I can still recall the Friday I picked up Tillie, my RV, and maneuvered it back from Bartlett to Naperville. Aside from being freaked out by my 20-year mortgage commitment and the 27' body extended behind my driver's seat, I had to figure out what I needed to take with me, where to put what I thought I needed, and I needed to do it fast because I was scheduled to shove off the following Monday.
The picture of me with bins and boxes stacked in this cramped space was plain ugly. I'm setting out on a journey to who-knows-where to do who-knows-what and I'm sitting in a friend's apartment complex parking lot sorting and storing shit. I had no clue what I needed.
Fast forward, 87,000 miles and 4 years and 4 months later. I'm parked for the night in a southern Louisiana WalMart parking lot, knowing storms are destined to dump rain soon. I look around at the inside of Tillie and I smile. Most of what I thought I needed--bins, file folders, office supplies, etc.--I didn't need. I still could pare back considerably, but the folks here at WM wouldn't appreciate me having a yard sale.
One of the most surprising lessons I've learned (and I'm still in kindergarten) is how little I really need. I'm not austere--at least not by my thinking. I eat well, albeit a limited (by choice and practicalities) menu. I am comfortable, though I've become a cold weather wimp. And I work hard, though I've learned to set limits, like no computer in bed.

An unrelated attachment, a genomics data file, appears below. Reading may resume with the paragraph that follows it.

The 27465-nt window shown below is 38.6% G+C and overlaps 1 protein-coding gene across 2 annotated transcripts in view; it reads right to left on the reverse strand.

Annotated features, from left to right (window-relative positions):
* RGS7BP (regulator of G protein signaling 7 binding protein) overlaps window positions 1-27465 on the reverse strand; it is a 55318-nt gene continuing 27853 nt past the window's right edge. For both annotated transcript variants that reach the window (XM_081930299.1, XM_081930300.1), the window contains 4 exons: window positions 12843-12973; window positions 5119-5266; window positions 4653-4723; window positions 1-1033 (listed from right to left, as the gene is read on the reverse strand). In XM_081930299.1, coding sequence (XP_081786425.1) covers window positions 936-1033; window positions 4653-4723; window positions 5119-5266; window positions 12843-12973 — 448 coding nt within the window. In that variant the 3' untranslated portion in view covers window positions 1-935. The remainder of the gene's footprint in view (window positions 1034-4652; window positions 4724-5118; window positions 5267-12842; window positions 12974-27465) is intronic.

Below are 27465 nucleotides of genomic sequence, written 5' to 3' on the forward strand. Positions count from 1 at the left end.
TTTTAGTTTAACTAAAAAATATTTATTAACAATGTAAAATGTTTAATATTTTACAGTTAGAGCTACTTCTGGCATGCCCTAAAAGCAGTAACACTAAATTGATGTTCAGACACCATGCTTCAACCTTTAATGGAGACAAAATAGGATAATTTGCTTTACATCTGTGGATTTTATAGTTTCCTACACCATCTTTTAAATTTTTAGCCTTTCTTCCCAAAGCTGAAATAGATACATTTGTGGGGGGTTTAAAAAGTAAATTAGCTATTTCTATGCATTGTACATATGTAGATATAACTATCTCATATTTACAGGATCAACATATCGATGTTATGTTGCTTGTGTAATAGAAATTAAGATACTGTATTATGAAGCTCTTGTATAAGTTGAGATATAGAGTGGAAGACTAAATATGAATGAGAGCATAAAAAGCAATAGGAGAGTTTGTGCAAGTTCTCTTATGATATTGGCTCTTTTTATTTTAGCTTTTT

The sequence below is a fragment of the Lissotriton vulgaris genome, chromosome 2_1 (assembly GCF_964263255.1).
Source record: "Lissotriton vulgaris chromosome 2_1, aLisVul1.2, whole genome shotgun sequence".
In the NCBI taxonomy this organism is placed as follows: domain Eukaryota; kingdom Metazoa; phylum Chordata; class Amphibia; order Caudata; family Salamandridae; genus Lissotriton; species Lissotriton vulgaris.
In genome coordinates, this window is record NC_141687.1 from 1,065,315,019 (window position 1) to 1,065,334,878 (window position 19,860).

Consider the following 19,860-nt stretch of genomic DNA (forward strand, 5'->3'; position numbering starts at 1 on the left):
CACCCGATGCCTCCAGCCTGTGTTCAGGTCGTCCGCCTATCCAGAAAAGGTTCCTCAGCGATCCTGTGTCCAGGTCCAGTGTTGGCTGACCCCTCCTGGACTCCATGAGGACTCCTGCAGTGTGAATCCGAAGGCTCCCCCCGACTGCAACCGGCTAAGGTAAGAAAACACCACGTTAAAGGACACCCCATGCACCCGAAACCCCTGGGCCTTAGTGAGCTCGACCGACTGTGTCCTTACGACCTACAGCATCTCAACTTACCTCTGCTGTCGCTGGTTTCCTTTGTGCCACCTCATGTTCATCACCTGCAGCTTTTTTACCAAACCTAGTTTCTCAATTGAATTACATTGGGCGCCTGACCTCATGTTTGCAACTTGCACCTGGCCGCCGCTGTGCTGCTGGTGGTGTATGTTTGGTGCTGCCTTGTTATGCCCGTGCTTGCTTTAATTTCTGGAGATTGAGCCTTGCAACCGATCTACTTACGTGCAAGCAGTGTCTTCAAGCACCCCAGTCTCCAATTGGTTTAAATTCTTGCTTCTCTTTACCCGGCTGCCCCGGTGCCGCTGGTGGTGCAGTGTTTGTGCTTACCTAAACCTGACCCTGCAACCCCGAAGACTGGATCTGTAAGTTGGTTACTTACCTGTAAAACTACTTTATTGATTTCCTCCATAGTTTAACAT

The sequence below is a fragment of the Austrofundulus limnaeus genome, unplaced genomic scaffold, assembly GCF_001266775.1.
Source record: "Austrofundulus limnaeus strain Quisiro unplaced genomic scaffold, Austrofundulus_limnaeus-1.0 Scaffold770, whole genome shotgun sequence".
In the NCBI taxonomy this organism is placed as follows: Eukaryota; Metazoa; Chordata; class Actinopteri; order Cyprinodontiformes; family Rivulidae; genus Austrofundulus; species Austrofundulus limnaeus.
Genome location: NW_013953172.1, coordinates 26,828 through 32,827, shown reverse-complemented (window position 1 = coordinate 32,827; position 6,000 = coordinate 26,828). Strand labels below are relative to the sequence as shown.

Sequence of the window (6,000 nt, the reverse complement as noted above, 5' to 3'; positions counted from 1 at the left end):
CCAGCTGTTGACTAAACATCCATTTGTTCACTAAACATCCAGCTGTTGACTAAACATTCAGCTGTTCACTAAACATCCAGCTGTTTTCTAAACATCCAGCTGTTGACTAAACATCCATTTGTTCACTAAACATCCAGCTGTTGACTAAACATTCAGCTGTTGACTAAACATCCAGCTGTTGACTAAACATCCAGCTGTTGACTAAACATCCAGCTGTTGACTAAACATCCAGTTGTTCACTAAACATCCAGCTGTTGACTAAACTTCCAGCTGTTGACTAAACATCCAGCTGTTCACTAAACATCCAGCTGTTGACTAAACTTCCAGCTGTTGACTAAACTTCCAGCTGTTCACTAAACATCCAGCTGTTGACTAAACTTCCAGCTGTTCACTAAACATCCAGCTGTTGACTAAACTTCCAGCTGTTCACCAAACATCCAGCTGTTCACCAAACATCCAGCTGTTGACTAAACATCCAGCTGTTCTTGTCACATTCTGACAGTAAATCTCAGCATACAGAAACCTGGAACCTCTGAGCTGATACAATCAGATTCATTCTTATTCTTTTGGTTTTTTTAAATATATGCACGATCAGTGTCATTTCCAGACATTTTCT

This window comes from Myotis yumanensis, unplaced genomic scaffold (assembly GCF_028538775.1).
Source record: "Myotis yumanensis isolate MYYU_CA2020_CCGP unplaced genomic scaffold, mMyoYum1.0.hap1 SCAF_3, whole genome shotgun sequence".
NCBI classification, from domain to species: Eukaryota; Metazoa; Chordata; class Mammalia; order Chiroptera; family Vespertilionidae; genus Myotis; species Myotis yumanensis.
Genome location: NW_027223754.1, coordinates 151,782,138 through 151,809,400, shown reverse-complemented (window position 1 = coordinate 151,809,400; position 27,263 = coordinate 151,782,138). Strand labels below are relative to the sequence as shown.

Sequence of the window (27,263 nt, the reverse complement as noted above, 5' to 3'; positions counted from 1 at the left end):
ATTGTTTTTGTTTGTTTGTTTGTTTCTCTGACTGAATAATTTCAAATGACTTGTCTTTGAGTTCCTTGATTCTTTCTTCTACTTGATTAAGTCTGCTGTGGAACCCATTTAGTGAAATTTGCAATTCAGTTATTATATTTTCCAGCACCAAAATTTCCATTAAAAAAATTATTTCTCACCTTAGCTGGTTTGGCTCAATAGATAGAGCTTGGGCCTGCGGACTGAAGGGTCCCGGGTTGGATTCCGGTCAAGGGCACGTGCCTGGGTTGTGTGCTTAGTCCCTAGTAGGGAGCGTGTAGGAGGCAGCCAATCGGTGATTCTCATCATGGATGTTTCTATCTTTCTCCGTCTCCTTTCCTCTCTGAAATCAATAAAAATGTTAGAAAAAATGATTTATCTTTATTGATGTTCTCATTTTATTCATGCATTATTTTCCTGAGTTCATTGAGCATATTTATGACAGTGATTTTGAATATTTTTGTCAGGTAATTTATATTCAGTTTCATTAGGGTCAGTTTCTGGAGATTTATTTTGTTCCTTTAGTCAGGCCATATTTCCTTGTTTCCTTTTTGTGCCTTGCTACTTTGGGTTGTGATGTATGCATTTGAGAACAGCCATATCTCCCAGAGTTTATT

What I've become aware of is the difference between need and want. And I question my want category much more vigorously. I'm not the one stimulating the economy by amassing goods.
But I have what I need. And I'm painfully aware that many people don't begin to have what they need. And I need to check myself when getting angry about all those who have way more than I think they could need.
I'm grateful for incredible support that empowered me to pull out of the parking lot and point Tillie's nose out of Illinois. I've met some amazing people--homeless families, people who work with homeless children and youth, and those who truly care about what happens to people in poverty. I've seen some amazing sights, backroad fan that I am. And the dream of creating a documentary to give homeless kids voice and visibility has been realized, and then some! If you haven't seen the HEAR US website, I invite you to do so.
Seems to me that the leap of faith back in '05 was a good one for me. And I believe that our nation is at that "leap of faith" point now, staring at the biggest challenge our country has ever faced--how to overcome hatred that spews from every possible source, further impairing our democracy that was far down the road to dysfunction. My fantasy--to have a committee to sort national needs and wants. It'll be an ugly process, but now's the time.